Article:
Britain Would Not Block Death Penalty for Daesh Suspects

Britain's Home Secretary Sajid Javid arrives at Downing Street on June 4, 2018 in London, England.(Getty)

London - Britain's interior minister has indicated London would not object to Washington seeking the death penalty against two British Daesh (ISIS) militants if they are extradited to the United States, the Daily Telegraph reported Monday.

According to a leaked letter published in the newspaper from British Home Secretary Sajid Javid, Britain was prepared to waive its long-standing objection to executions in the case of captured fighters, Alexanda Kotey and El Shafee Elsheikh.

The two men are suspected of being two of four militants, dubbed the "Beatles" because of their English accents, who took part in the kidnap, torture and murder of Western hostages.

They were captured in Syria in January by a U.S.-backed Syrian force, and Britain and the United States have been in discussions about how and where they should face justice.

According to the Telegraph, Javid wrote to U.S. Attorney General Jeff Sessions saying Britain was not intending to request that the two men be sent to the United Kingdom, saying a successful prosecution in the United States was more likely.

Furthermore, he said Britain would not insist on guarantees the men would not be executed.

"I am of the view that there are strong reasons for not requiring a death penalty assurance in this specific case, so no such assurances will be sought," the letter said.

"As you are aware, it is the long held position of the U.K. to seek death penalty assurances, and our decision in this case does not reflect a change in our policy on assistance in U.S. death penalty cases generally, nor the U.K. Government’s stance on the global abolition of the death penalty."

A Home Office spokesman said the government would not comment on leaked documents and Prime Minister Theresa May's spokeswoman said Britain wanted the militants to be tried in the most appropriate jurisdiction.

"It's a long-standing position of the government to oppose the death penalty ... as a matter of principle," the spokeswoman told reporters. "We are continuing to engage with the U.S. government on this issue and our priority is to make sure that these men face criminal prosecution."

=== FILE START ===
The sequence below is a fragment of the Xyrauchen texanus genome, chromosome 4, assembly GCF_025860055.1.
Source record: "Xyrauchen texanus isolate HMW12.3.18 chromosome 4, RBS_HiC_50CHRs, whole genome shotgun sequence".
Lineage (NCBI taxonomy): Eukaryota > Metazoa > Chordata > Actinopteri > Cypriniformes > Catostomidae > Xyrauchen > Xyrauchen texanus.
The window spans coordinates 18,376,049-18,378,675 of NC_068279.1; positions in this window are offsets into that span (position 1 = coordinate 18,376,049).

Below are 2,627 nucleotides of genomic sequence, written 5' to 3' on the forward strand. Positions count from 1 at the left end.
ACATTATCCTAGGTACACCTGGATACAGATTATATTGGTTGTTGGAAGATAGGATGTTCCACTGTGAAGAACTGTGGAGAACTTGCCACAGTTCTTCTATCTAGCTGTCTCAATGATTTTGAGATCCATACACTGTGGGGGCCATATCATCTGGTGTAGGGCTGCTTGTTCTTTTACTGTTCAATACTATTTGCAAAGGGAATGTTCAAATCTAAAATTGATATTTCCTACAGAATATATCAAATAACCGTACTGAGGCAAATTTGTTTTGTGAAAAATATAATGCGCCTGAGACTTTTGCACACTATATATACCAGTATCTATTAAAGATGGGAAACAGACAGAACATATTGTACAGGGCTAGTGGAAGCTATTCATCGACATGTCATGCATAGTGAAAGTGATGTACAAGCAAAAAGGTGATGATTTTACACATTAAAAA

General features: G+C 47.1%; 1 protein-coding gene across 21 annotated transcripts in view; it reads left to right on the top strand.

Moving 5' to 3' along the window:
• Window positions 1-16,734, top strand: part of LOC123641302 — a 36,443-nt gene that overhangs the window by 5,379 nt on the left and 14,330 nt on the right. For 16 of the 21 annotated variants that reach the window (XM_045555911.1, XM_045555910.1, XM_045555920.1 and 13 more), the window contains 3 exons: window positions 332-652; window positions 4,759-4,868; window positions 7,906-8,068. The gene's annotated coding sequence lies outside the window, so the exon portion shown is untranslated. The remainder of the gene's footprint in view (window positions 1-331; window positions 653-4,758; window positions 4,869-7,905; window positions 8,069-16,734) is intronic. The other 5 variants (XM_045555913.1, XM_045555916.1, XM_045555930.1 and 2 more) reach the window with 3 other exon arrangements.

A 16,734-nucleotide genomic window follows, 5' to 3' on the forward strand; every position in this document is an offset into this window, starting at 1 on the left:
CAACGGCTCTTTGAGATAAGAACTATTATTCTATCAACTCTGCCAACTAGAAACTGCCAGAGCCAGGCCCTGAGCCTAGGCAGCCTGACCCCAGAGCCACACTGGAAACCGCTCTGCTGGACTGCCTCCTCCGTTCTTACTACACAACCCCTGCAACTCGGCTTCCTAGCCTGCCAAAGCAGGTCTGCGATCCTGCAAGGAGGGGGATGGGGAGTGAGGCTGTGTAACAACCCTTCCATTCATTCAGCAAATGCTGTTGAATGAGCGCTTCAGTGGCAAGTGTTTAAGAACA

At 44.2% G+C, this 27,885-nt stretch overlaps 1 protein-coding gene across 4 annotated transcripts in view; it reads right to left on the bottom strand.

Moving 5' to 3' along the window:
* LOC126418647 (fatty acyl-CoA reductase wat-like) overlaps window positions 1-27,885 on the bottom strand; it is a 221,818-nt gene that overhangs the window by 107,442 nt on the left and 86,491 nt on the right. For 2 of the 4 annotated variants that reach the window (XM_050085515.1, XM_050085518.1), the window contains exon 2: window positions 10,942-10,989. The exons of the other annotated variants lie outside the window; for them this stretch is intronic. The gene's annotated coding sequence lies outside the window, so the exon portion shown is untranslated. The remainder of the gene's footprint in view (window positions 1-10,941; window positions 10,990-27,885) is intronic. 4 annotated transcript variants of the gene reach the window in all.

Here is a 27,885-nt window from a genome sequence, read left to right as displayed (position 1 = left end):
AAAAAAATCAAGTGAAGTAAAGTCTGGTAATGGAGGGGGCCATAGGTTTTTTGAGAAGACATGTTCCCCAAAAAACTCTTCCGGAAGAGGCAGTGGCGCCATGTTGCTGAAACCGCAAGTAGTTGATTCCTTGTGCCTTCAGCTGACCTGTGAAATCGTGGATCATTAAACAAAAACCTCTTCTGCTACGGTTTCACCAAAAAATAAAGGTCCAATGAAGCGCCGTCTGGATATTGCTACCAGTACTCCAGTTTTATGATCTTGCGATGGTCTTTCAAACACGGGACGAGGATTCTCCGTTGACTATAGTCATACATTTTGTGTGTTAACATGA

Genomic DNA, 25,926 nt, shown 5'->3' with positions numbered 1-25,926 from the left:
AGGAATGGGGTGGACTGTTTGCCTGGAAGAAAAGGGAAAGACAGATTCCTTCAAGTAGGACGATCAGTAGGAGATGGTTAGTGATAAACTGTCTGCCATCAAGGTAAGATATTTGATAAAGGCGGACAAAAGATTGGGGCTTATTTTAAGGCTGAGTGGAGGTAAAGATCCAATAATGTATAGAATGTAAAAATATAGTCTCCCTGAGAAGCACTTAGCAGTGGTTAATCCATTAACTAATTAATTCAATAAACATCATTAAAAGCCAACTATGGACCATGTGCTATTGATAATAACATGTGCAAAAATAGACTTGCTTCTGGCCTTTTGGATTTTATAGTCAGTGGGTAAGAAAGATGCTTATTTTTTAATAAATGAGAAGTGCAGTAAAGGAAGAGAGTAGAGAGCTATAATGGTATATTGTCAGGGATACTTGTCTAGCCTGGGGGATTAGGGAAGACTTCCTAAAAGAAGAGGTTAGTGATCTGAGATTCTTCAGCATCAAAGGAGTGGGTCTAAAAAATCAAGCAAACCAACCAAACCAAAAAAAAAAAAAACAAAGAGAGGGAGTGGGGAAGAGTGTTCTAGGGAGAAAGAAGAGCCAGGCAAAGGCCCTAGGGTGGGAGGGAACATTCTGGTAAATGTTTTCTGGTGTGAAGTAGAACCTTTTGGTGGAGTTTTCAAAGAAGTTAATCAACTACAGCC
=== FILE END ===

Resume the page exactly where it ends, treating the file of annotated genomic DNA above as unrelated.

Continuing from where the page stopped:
The opposition Labour Party accused Javid of "secretly and unilaterally" abandoning Britain's opposition to the death penalty.

"By doing so he is not just playing with the lives of these particular terrorists but those of other Britons - including potentially innocent ones - all over the world," said Labour's Shami Chakrabarti.

The Telegraph also reported that other documents suggested that Britain would not oppose the men being sent to the U.S.-run Guantanamo Bay military facility.

However, the Home Office spokesman appeared to reject this saying: "The U.K. government's position on Guantanamo Bay is that the detention facility should close."

The most notorious of the four so called "Beatles" was Mohammad Emwazi, known as "Jihadi John", who is believed to have been killed in a U.S.-British missile strike in 2015.

He became the public face of Daesh and appeared in videos showing the murders of U.S. journalists Steven Sotloff and James Foley, U.S. aid worker Abdel-Rahman Kassig, British aid workers David Haines and Alan Henning, Japanese journalist Kenji Goto and other hostages.

The mother of James Foley said she did not want the men to be executed if found guilty.

"I think that would just make them martyrs in their twisted ideology. I would like them held accountable by being sent to prison for the rest of their lives," Diane Foley told BBC radio.

(Reuters)


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